Tens of thousands unable to file early US Green Card visas

Tens of thousands of highly-skilled foreign workers have been left unable to file an early application for adjustment of status to an employment-based US Green Card visa after the State Department revised their October visa bulletin, originally issued on September 9, without explanation. The revised October visa bulletin, issued on September 25, severely restricted who could apply. While the overall processing time for lawful permanent residence remains unchanged being able to submit an early application for adjustment of status would enable applicants to work freely for any employer and would make travel easier.

On Thursday, October 1, tens of thousands of highly-skilled immigrants thought they would be able to make an early application as part of the process to become legal permanent residents. Instead, they've been left without the opportunity to apply for a US Green Card visa and out of pocket, due to many applicants having already paid legal and medical fees in preparation for lodging an application.

Immigrants affected by the State Department's U-turn are mainly from China and India, many of whom hold advanced degrees and have worked for renowned tech companies or worked in the medical field.

They had hoped that they could file US Green Card visa applications for adjustment of status in some cases years earlier than previously expected, enabling them to secure work authorization status and the ability to travel more easily while they waited to obtain Green Cards.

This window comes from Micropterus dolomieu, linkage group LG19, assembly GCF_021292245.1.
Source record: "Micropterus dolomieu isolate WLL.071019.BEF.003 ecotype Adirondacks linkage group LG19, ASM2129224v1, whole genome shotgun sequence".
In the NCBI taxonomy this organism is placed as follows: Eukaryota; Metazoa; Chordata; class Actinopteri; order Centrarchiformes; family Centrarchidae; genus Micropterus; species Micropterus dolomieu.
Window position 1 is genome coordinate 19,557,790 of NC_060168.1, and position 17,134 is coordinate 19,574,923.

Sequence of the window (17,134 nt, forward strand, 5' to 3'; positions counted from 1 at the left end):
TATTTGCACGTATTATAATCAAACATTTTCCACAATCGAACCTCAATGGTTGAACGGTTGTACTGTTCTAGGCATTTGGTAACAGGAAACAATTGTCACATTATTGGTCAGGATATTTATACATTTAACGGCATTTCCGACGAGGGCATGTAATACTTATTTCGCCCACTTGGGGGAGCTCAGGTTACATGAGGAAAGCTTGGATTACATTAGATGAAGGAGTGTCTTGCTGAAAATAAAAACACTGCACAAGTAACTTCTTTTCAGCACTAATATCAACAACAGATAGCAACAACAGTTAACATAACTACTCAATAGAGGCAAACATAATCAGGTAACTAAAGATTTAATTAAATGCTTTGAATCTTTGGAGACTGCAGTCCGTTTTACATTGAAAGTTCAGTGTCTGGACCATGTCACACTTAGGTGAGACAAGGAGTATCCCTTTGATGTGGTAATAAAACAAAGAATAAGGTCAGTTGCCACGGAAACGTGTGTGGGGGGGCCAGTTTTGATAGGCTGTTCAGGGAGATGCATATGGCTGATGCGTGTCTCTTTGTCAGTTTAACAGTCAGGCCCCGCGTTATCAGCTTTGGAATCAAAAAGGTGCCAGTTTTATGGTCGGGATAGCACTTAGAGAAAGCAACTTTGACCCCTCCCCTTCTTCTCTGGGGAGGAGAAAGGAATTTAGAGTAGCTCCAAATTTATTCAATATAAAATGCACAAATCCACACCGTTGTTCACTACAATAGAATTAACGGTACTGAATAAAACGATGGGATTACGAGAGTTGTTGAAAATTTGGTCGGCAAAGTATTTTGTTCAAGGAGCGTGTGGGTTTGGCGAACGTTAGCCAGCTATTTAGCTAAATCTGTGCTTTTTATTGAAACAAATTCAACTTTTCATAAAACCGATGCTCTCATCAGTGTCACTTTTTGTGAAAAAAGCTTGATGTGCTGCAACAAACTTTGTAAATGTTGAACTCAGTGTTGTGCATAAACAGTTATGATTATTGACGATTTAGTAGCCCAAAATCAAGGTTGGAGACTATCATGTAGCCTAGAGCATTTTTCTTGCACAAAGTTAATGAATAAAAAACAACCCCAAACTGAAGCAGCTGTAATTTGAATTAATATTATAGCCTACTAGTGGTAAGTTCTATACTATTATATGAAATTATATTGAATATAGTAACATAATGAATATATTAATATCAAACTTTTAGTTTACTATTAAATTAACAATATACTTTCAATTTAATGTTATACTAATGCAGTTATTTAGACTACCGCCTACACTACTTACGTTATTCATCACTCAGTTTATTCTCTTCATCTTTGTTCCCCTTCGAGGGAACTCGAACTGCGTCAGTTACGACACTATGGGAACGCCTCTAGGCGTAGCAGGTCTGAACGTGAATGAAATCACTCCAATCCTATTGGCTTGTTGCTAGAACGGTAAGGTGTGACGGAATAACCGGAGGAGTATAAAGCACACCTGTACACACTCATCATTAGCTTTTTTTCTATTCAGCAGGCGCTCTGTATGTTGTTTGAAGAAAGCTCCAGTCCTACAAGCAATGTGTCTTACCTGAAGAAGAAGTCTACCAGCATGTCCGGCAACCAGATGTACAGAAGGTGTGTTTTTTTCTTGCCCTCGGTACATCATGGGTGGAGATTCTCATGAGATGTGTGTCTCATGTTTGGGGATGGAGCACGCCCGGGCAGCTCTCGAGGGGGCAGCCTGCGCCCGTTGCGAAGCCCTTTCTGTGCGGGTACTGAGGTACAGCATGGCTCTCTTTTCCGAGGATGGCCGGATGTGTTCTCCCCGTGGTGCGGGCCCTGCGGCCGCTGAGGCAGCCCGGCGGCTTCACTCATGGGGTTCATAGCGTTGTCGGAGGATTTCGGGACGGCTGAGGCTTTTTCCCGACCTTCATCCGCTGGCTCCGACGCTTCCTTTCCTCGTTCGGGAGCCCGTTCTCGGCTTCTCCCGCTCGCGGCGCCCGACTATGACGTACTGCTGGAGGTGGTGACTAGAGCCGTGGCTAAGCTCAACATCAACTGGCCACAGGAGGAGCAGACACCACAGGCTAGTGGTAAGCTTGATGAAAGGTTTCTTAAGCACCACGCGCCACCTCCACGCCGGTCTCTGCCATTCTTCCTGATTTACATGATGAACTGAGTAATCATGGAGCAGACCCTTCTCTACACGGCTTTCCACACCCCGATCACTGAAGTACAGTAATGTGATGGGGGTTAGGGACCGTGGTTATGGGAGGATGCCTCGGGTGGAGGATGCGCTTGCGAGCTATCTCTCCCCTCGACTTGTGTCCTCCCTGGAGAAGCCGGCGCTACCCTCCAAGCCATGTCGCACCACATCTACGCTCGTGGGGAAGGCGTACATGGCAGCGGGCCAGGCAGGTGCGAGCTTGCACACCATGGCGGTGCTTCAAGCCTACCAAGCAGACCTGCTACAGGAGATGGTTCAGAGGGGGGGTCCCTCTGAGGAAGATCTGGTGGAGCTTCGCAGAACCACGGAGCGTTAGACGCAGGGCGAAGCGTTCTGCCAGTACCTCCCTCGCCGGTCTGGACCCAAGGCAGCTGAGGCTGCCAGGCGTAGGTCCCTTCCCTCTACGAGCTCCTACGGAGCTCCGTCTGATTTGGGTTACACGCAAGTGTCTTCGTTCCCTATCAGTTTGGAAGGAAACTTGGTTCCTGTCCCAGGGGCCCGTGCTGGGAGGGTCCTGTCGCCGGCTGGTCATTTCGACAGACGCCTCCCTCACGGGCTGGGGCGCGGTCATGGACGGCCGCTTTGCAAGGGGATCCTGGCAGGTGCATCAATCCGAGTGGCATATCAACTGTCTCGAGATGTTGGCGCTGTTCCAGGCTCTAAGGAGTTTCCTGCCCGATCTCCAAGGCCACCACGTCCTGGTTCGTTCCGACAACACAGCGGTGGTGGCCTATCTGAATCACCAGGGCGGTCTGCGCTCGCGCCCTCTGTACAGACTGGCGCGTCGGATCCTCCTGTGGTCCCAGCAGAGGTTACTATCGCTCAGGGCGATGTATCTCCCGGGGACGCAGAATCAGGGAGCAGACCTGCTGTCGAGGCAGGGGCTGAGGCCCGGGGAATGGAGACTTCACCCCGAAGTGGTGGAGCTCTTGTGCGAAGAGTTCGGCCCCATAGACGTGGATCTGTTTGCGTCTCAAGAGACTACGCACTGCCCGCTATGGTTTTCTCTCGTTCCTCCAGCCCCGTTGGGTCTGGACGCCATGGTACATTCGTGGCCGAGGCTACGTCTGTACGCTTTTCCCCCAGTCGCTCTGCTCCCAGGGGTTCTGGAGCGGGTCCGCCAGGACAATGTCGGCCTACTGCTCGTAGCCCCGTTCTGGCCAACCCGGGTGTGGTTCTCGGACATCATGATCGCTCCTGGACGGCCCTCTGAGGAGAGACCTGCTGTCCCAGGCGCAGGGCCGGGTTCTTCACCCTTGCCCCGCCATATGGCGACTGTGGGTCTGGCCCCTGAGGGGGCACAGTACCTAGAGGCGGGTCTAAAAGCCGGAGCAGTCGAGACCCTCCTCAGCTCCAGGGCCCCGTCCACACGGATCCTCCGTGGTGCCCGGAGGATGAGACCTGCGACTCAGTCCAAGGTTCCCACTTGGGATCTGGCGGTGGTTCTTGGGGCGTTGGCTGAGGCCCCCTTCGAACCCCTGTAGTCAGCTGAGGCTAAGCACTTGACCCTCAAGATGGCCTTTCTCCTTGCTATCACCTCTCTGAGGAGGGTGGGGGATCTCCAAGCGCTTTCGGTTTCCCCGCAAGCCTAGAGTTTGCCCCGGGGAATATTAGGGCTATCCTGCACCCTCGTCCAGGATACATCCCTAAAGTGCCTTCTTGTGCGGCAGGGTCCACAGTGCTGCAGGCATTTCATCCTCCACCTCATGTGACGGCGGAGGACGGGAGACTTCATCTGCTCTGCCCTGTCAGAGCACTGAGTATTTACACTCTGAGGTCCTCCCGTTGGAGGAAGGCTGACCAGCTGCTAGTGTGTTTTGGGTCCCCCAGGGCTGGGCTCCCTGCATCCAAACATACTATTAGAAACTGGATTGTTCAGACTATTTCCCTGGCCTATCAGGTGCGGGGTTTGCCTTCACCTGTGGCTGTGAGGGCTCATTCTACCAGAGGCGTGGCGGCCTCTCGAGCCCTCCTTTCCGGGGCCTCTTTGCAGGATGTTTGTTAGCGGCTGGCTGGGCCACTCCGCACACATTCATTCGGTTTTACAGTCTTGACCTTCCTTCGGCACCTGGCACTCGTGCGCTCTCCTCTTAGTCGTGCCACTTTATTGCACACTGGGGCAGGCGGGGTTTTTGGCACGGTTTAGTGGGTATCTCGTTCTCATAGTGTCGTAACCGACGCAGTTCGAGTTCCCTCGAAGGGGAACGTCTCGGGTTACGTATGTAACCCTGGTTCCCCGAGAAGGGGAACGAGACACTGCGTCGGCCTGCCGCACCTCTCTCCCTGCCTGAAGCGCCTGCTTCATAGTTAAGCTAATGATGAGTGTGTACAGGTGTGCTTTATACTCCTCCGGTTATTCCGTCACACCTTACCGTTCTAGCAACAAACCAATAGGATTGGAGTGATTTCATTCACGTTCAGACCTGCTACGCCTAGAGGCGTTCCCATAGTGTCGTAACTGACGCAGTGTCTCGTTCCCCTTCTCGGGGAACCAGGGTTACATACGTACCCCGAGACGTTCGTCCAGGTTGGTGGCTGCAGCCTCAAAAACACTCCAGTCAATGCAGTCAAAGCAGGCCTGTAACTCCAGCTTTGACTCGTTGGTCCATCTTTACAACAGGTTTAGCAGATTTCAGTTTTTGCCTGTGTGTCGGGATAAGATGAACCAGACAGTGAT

Initial October visa bulletin

The initial October visa bulletin published on September 9 would have made it possible for many more immigrants to file their Green Card application on October 1. The bulletin was issued in response to an executive order, in 2014, from President Barack Obama in an attempt to reform the US immigration system.

It was expected that many foreign workers in the US on employment based non-immigrant visas, would benefit from early filings of employment based immigrant visas. It was expected that it would help immigrants mainly from China and India that in many cases have to wait years to obtain a green card.

In preparation to file, many began getting their paperwork in order immediately. Thousands of dollars were spent on lawyers and the necessary medical reports and vaccinations obtained.

October Visa bulletin revised

However on September 25, without warning, the USCIS revised the initial visa bulletin, reducing the numbers eligible to apply early by presenting new dates of filing for adjustment of status for many migrants. To make matters worse for immigrants, the State Department gave no indication as to when those who could no longer file early after the latest version of the October bulletin might in future be able to benefit from early filings.

Commenting on the State Department's actions, 32-year-old Shashi Singh Rai, 32, of Gurnee, Illinois, said: "My husband is a systems engineer at a pharmaceutical company, he's put off obtaining a master's degree in business administration for five years. He's had to turn down promotions all because he has to wait for a Green Card as his visa-petition is job specific."